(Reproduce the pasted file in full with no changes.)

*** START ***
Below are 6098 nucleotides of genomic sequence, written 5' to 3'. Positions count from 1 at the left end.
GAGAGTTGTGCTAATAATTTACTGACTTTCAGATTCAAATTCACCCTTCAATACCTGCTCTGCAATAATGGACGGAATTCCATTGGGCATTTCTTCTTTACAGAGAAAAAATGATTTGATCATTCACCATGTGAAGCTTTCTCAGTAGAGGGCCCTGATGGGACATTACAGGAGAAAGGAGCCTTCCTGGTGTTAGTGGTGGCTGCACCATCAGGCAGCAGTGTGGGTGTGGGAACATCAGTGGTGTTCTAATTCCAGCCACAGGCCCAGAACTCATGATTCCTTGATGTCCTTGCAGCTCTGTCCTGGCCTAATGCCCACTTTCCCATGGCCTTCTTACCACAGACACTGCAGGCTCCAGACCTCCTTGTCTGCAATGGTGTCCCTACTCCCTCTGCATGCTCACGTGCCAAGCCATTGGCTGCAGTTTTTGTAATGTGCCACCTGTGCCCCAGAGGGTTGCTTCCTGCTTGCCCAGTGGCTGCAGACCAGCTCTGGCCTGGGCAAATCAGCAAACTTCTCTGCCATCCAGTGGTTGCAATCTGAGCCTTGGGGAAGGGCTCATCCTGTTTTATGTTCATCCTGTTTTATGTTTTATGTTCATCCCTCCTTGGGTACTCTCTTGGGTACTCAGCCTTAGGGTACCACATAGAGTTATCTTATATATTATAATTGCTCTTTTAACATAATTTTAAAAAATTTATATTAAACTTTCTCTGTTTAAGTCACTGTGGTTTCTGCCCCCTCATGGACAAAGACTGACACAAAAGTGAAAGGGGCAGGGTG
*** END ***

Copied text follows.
Below are 6098 nucleotides of genomic sequence, written 5' to 3'. Positions count from 1 at the left end.
GAGAGTTGTGCTAATAATTTACTGACTTTCAGATTCAAATTCACCCTTCAATACCTGCTCTGCAATAATGGACGGAATTCCATTGGGCATTTCTTCTTTACAGAGAAAAAATGATTTGATCATTCACCATGTGAAGCTTTCTCAGTAGAGGGCCCTGATGGGACATTACAGGAGAAAGGAGCCTTCCTGGTGTTAGTGGTGGCTGCACCATCAGGCAGCAGTGTGGGTGTGGGAACATCAGTGGTGTTCTAATTCCAGCCACAGGCCCAGAACTCATGATTCCTTGATGTCCTTGCAGCTCTGTCCTGGCCTAATGCCCACTTTCCCATGGCCTTCTTACCACAGACACTGCAGGCTCCAGACCTCCTTGTCTGCAATGGTGTCCCTACTCCCTCTGCATGCTCACGTGCCAAGCCATTGGCTGCAGTTTTTGTAATGTGCCACCTGTGCCCCAGAGGGTTGCTTCCTGCTTGCCCAGTGGCTGCAGACCAGCTCTGGCCTGGGCAAATCAGCAAACTTCTCTGCCATCCAGTGGTTGCAATCTGAGCCTTGGGGAAGGGCTCATCCTGTTTTATGTTCATCCTGTTTTATGTTTTATGTTCATCCCTCCTTGGGTACTCTCTTGGGTACTCAGCCTTAGGGTACCACATAGAGTTATCTTATATATTATAATTGCTCTTTTAACATAATTTTAAAAAATTTATATTAAACTTTCTCTGTTTAAGTCACTGTGGTTTCTGCCCCCTCATGGACAAAGACTGACACAAAAGTGAAAGGGGCAGGGTG